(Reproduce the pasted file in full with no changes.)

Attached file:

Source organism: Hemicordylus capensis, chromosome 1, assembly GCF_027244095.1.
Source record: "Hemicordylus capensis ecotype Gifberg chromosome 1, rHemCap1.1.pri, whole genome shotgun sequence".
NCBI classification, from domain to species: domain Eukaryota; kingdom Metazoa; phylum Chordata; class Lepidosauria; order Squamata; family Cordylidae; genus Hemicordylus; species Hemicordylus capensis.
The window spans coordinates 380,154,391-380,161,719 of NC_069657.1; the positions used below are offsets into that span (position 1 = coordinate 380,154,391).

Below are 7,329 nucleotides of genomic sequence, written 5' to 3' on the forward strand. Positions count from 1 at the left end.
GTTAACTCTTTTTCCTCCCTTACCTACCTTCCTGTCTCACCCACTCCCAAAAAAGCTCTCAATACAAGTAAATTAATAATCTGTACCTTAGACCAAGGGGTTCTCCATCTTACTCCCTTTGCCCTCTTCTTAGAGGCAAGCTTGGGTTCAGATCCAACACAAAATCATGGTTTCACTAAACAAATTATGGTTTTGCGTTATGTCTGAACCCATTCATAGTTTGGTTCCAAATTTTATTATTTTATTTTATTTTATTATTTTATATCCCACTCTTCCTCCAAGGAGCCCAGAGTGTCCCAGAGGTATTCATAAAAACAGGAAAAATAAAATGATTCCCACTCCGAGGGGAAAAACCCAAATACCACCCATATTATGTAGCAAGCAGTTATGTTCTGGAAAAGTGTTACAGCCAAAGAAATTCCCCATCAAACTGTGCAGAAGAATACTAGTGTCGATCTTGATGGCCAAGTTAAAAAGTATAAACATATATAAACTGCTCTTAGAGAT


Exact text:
Source organism: Hemicordylus capensis, chromosome 1, assembly GCF_027244095.1.
Source record: "Hemicordylus capensis ecotype Gifberg chromosome 1, rHemCap1.1.pri, whole genome shotgun sequence".
NCBI classification, from domain to species: domain Eukaryota; kingdom Metazoa; phylum Chordata; class Lepidosauria; order Squamata; family Cordylidae; genus Hemicordylus; species Hemicordylus capensis.
The window spans coordinates 380,154,391-380,161,719 of NC_069657.1; the positions used below are offsets into that span (position 1 = coordinate 380,154,391).

Below are 7,329 nucleotides of genomic sequence, written 5' to 3' on the forward strand. Positions count from 1 at the left end.
GTTAACTCTTTTTCCTCCCTTACCTACCTTCCTGTCTCACCCACTCCCAAAAAAGCTCTCAATACAAGTAAATTAATAATCTGTACCTTAGACCAAGGGGTTCTCCATCTTACTCCCTTTGCCCTCTTCTTAGAGGCAAGCTTGGGTTCAGATCCAACACAAAATCATGGTTTCACTAAACAAATTATGGTTTTGCGTTATGTCTGAACCCATTCATAGTTTGGTTCCAAATTTTATTATTTTATTTTATTTTATTATTTTATATCCCACTCTTCCTCCAAGGAGCCCAGAGTGTCCCAGAGGTATTCATAAAAACAGGAAAAATAAAATGATTCCCACTCCGAGGGGAAAAACCCAAATACCACCCATATTATGTAGCAAGCAGTTATGTTCTGGAAAAGTGTTACAGCCAAAGAAATTCCCCATCAAACTGTGCAGAAGAATACTAGTGTCGATCTTGATGGCCAAGTTAAAAAGTATAAACATATATAAACTGCTCTTAGAGAT